Updated: Feb 3, 2020
Latin Name: Salvia officinalis
Key Elements: Water Balancer, Digestive Aide & Antiseptic
Edible, External Use, Internal Use
Garden Sage is a common perennial garden herb easy to identify with its wrinkled looking, aromatic leaves. This herb is found in nearly every kitchen cupboard, but should also be in every medicine cabinet.
The Latin word Salvia means “to heal” or “Saviour”. Historically, Sage was a meat preservative and it was believed to enhance memory and wisdom. It was once said that if Sage thrived, it was an indication the business owner was prosperous too. Sage is a good companion plant for rosemary, cabbage and carrots.
How to grow: Started plants, root cuttings, layering older plants.
Safety: Limit usage if nursing.
Taste: Bitter, warm, oily and drying, astringent.
Harvest: June-October. Spring, summer, fall
Parts used: Leaves.
Preparations: Food, infusion, tincture, poultice, oil, salve.
Digestive support for the weak
Improves digestion and absorption of dietary fats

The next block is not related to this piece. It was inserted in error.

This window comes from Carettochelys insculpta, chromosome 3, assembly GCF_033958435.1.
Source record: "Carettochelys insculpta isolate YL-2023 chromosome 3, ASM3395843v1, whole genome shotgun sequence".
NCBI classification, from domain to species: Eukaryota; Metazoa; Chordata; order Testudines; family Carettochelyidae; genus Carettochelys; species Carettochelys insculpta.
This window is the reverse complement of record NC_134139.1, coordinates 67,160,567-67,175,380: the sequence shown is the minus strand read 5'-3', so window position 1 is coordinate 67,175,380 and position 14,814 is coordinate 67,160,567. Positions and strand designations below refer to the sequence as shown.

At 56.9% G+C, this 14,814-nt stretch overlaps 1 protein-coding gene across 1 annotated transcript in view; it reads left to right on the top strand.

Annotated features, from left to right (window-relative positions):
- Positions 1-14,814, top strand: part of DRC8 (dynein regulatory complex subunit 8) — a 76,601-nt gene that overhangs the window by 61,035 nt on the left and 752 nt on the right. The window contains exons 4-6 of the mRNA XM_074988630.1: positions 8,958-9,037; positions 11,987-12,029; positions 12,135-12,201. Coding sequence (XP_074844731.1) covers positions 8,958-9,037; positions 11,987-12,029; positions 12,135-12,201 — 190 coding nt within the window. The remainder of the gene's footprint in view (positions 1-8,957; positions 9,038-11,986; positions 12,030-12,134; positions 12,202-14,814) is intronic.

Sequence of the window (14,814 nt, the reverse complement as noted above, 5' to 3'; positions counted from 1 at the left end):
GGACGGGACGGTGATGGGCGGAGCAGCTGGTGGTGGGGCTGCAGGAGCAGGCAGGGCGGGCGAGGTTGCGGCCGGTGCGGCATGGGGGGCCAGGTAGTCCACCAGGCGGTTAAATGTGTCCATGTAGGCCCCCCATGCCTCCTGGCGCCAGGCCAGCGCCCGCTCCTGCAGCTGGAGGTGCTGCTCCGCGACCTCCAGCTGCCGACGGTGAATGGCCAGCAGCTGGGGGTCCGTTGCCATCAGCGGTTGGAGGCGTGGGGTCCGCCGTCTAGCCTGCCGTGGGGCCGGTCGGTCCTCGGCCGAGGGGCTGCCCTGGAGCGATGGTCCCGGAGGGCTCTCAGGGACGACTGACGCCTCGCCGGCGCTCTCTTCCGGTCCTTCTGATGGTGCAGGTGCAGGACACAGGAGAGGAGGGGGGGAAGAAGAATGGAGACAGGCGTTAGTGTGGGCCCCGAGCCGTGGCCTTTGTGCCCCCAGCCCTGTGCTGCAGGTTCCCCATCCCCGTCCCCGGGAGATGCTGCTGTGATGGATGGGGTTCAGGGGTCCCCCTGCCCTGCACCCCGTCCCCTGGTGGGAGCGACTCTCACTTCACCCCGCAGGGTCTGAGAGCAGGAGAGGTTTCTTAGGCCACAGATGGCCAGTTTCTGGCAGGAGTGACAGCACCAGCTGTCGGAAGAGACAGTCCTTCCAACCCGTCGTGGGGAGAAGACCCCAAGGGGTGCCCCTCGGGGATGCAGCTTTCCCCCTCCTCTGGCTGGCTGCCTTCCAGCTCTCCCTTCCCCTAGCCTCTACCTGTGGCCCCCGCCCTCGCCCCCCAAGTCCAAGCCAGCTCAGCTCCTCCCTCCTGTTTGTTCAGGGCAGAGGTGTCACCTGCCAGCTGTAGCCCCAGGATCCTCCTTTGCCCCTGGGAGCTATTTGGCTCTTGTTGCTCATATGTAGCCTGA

Liver tonic, stimulates bile
Helpful for chronic diarrhea including coli, dysentery, food poisoning
Helps cardiovascular and circulatory function
Used as a simple sore throat remedy
Use at onset of cold and flu symptoms, tonsillitis, swollen glands, laryngitis, sinus congestion or dripping, post nasal drip, canker sores, fevers, chest infections.
A powerful remedy for regulating water balance (either too much water or not enough)
Known to reduce perspiration, bladder infections.
Traditionally used for night sweats, hot flashes
Regulates and may improve hormone function for men and women
Good for drying up mother’s milk
Use a poultice for sprains and swellings, cuts, wounds, burns, sunburn, sores, ulcers.
Rebuilds strength and vitality
Good elderly remedy
May help bleeding gums
Used as a breath freshener
Well known hair tonic
Antibacterial, Antifungal, Anti-galactic, Antiseptic, Antispasmodic, Astringent, Carminative, Immunostimulant.
For educational purposes only. This information has not been evaluated by the Food and Drug Administration. This information is not intended to diagnose, treat, cure, or prevent any disease.